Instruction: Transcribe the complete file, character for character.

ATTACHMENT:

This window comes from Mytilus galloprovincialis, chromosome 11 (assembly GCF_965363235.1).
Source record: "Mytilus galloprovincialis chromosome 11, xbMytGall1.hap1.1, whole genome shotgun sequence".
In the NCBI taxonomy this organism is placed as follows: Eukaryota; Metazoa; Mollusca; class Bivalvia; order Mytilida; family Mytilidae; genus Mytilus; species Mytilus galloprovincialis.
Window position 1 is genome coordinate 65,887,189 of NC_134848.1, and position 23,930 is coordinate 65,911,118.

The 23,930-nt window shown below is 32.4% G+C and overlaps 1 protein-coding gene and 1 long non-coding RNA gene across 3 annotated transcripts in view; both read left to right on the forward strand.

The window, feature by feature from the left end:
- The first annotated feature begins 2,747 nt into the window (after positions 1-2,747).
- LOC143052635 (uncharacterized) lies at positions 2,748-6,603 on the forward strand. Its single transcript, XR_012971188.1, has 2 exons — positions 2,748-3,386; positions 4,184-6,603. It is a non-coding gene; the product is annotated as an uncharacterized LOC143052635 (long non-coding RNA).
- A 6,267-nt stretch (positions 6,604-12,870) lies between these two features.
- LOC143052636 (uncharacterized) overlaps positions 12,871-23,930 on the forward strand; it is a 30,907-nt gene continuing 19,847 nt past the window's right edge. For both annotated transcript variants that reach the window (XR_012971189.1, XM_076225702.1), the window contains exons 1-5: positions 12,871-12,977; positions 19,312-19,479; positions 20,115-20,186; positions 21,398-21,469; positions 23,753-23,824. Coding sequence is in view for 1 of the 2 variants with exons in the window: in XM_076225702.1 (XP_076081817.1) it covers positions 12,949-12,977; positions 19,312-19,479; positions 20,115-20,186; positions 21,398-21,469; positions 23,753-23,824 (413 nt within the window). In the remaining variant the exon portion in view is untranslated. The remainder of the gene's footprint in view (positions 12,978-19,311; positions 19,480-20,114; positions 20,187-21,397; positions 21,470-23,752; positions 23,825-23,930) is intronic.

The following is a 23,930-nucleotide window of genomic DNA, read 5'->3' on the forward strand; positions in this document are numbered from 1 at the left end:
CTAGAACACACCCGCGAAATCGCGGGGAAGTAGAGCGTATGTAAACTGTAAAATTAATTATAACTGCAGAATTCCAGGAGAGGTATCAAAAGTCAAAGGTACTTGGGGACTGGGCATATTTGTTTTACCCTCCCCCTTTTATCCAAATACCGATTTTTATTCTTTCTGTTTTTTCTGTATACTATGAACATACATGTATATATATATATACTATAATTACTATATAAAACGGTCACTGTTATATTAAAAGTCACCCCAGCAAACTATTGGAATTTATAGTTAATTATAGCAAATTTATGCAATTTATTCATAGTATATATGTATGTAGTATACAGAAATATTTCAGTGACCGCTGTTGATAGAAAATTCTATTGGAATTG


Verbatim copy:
This window comes from Mytilus galloprovincialis, chromosome 11 (assembly GCF_965363235.1).
Source record: "Mytilus galloprovincialis chromosome 11, xbMytGall1.hap1.1, whole genome shotgun sequence".
In the NCBI taxonomy this organism is placed as follows: Eukaryota; Metazoa; Mollusca; class Bivalvia; order Mytilida; family Mytilidae; genus Mytilus; species Mytilus galloprovincialis.
Window position 1 is genome coordinate 65,887,189 of NC_134848.1, and position 23,930 is coordinate 65,911,118.

The 23,930-nt window shown below is 32.4% G+C and overlaps 1 protein-coding gene and 1 long non-coding RNA gene across 3 annotated transcripts in view; both read left to right on the forward strand.

The window, feature by feature from the left end:
- The first annotated feature begins 2,747 nt into the window (after positions 1-2,747).
- LOC143052635 (uncharacterized) lies at positions 2,748-6,603 on the forward strand. Its single transcript, XR_012971188.1, has 2 exons — positions 2,748-3,386; positions 4,184-6,603. It is a non-coding gene; the product is annotated as an uncharacterized LOC143052635 (long non-coding RNA).
- A 6,267-nt stretch (positions 6,604-12,870) lies between these two features.
- LOC143052636 (uncharacterized) overlaps positions 12,871-23,930 on the forward strand; it is a 30,907-nt gene continuing 19,847 nt past the window's right edge. For both annotated transcript variants that reach the window (XR_012971189.1, XM_076225702.1), the window contains exons 1-5: positions 12,871-12,977; positions 19,312-19,479; positions 20,115-20,186; positions 21,398-21,469; positions 23,753-23,824. Coding sequence is in view for 1 of the 2 variants with exons in the window: in XM_076225702.1 (XP_076081817.1) it covers positions 12,949-12,977; positions 19,312-19,479; positions 20,115-20,186; positions 21,398-21,469; positions 23,753-23,824 (413 nt within the window). In the remaining variant the exon portion in view is untranslated. The remainder of the gene's footprint in view (positions 12,978-19,311; positions 19,480-20,114; positions 20,187-21,397; positions 21,470-23,752; positions 23,825-23,930) is intronic.

The following is a 23,930-nucleotide window of genomic DNA, read 5'->3' on the forward strand; positions in this document are numbered from 1 at the left end:
CTAGAACACACCCGCGAAATCGCGGGGAAGTAGAGCGTATGTAAACTGTAAAATTAATTATAACTGCAGAATTCCAGGAGAGGTATCAAAAGTCAAAGGTACTTGGGGACTGGGCATATTTGTTTTACCCTCCCCCTTTTATCCAAATACCGATTTTTATTCTTTCTGTTTTTTCTGTATACTATGAACATACATGTATATATATATATACTATAATTACTATATAAAACGGTCACTGTTATATTAAAAGTCACCCCAGCAAACTATTGGAATTTATAGTTAATTATAGCAAATTTATGCAATTTATTCATAGTATATATGTATGTAGTATACAGAAATATTTCAGTGACCGCTGTTGATAGAAAATTCTATTGGAATTG